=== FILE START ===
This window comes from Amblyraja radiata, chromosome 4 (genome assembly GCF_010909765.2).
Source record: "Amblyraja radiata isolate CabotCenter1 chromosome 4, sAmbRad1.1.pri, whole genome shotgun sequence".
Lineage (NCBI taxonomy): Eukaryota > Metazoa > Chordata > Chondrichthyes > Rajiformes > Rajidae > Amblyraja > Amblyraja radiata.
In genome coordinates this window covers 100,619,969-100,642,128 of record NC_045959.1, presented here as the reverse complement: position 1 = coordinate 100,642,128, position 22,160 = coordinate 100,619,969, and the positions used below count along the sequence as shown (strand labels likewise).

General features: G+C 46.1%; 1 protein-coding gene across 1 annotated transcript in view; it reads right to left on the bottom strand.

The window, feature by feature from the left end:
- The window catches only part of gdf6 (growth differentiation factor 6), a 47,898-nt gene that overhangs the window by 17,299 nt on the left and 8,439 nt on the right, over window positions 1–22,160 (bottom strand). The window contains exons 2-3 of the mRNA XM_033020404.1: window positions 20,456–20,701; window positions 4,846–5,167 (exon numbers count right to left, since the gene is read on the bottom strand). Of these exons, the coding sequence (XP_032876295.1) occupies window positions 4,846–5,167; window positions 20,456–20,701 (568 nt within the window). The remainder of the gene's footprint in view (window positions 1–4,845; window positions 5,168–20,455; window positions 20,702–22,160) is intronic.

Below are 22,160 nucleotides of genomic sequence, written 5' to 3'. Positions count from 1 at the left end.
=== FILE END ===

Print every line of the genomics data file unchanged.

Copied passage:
This window comes from Amblyraja radiata, chromosome 4 (genome assembly GCF_010909765.2).
Source record: "Amblyraja radiata isolate CabotCenter1 chromosome 4, sAmbRad1.1.pri, whole genome shotgun sequence".
Lineage (NCBI taxonomy): Eukaryota > Metazoa > Chordata > Chondrichthyes > Rajiformes > Rajidae > Amblyraja > Amblyraja radiata.
In genome coordinates this window covers 100,619,969-100,642,128 of record NC_045959.1, presented here as the reverse complement: position 1 = coordinate 100,642,128, position 22,160 = coordinate 100,619,969, and the positions used below count along the sequence as shown (strand labels likewise).

General features: G+C 46.1%; 1 protein-coding gene across 1 annotated transcript in view; it reads right to left on the bottom strand.

The window, feature by feature from the left end:
- The window catches only part of gdf6 (growth differentiation factor 6), a 47,898-nt gene that overhangs the window by 17,299 nt on the left and 8,439 nt on the right, over window positions 1–22,160 (bottom strand). The window contains exons 2-3 of the mRNA XM_033020404.1: window positions 20,456–20,701; window positions 4,846–5,167 (exon numbers count right to left, since the gene is read on the bottom strand). Of these exons, the coding sequence (XP_032876295.1) occupies window positions 4,846–5,167; window positions 20,456–20,701 (568 nt within the window). The remainder of the gene's footprint in view (window positions 1–4,845; window positions 5,168–20,455; window positions 20,702–22,160) is intronic.

Below are 22,160 nucleotides of genomic sequence, written 5' to 3'. Positions count from 1 at the left end.